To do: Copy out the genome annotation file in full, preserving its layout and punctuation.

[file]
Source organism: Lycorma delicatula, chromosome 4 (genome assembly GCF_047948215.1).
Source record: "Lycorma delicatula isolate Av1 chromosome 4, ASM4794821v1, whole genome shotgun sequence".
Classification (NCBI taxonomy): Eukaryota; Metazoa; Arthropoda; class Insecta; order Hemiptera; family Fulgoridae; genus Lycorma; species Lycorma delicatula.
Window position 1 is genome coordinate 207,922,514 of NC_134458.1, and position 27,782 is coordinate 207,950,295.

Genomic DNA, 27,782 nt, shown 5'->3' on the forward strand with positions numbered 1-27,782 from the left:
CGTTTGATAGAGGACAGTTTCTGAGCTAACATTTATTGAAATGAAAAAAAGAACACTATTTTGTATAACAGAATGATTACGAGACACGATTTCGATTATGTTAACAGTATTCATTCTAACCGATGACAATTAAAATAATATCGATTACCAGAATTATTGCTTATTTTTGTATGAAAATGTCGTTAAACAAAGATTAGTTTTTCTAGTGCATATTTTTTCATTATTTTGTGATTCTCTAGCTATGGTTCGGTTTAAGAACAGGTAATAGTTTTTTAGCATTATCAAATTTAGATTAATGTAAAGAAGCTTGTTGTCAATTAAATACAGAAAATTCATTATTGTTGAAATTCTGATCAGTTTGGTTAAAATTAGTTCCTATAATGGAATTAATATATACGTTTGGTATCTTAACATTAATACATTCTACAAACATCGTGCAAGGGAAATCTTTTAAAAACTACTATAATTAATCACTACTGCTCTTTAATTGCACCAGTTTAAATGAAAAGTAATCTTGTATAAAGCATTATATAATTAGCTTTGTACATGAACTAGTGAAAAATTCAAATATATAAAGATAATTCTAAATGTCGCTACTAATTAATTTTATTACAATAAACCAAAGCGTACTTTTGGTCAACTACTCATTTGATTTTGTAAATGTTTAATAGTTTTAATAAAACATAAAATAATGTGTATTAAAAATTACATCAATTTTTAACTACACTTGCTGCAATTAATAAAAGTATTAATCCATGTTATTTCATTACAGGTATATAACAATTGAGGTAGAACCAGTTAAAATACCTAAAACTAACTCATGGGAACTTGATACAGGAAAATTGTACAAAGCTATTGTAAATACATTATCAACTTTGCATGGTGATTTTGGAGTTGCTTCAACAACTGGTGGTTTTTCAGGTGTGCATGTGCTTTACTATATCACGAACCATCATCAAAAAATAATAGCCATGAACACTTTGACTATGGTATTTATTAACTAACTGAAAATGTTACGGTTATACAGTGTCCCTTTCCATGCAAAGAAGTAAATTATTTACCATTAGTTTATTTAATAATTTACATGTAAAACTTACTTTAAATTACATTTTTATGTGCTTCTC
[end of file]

Source organism: Lycorma delicatula, chromosome 4 (genome assembly GCF_047948215.1).
Source record: "Lycorma delicatula isolate Av1 chromosome 4, ASM4794821v1, whole genome shotgun sequence".
Classification (NCBI taxonomy): Eukaryota; Metazoa; Arthropoda; class Insecta; order Hemiptera; family Fulgoridae; genus Lycorma; species Lycorma delicatula.
Window position 1 is genome coordinate 207,922,514 of NC_134458.1, and position 27,782 is coordinate 207,950,295.

Genomic DNA, 27,782 nt, shown 5'->3' on the forward strand with positions numbered 1-27,782 from the left:
CGTTTGATAGAGGACAGTTTCTGAGCTAACATTTATTGAAATGAAAAAAAGAACACTATTTTGTATAACAGAATGATTACGAGACACGATTTCGATTATGTTAACAGTATTCATTCTAACCGATGACAATTAAAATAATATCGATTACCAGAATTATTGCTTATTTTTGTATGAAAATGTCGTTAAACAAAGATTAGTTTTTCTAGTGCATATTTTTTCATTATTTTGTGATTCTCTAGCTATGGTTCGGTTTAAGAACAGGTAATAGTTTTTTAGCATTATCAAATTTAGATTAATGTAAAGAAGCTTGTTGTCAATTAAATACAGAAAATTCATTATTGTTGAAATTCTGATCAGTTTGGTTAAAATTAGTTCCTATAATGGAATTAATATATACGTTTGGTATCTTAACATTAATACATTCTACAAACATCGTGCAAGGGAAATCTTTTAAAAACTACTATAATTAATCACTACTGCTCTTTAATTGCACCAGTTTAAATGAAAAGTAATCTTGTATAAAGCATTATATAATTAGCTTTGTACATGAACTAGTGAAAAATTCAAATATATAAAGATAATTCTAAATGTCGCTACTAATTAATTTTATTACAATAAACCAAAGCGTACTTTTGGTCAACTACTCATTTGATTTTGTAAATGTTTAATAGTTTTAATAAAACATAAAATAATGTGTATTAAAAATTACATCAATTTTTAACTACACTTGCTGCAATTAATAAAAGTATTAATCCATGTTATTTCATTACAGGTATATAACAATTGAGGTAGAACCAGTTAAAATACCTAAAACTAACTCATGGGAACTTGATACAGGAAAATTGTACAAAGCTATTGTAAATACATTATCAACTTTGCATGGTGATTTTGGAGTTGCTTCAACAACTGGTGGTTTTTCAGGTGTGCATGTGCTTTACTATATCACGAACCATCATCAAAAAATAATAGCCATGAACACTTTGACTATGGTATTTATTAACTAACTGAAAATGTTACGGTTATACAGTGTCCCTTTCCATGCAAAGAAGTAAATTATTTACCATTAGTTTATTTAATAATTTACATGTAAAACTTACTTTAAATTACATTTTTATGTGCTTCTC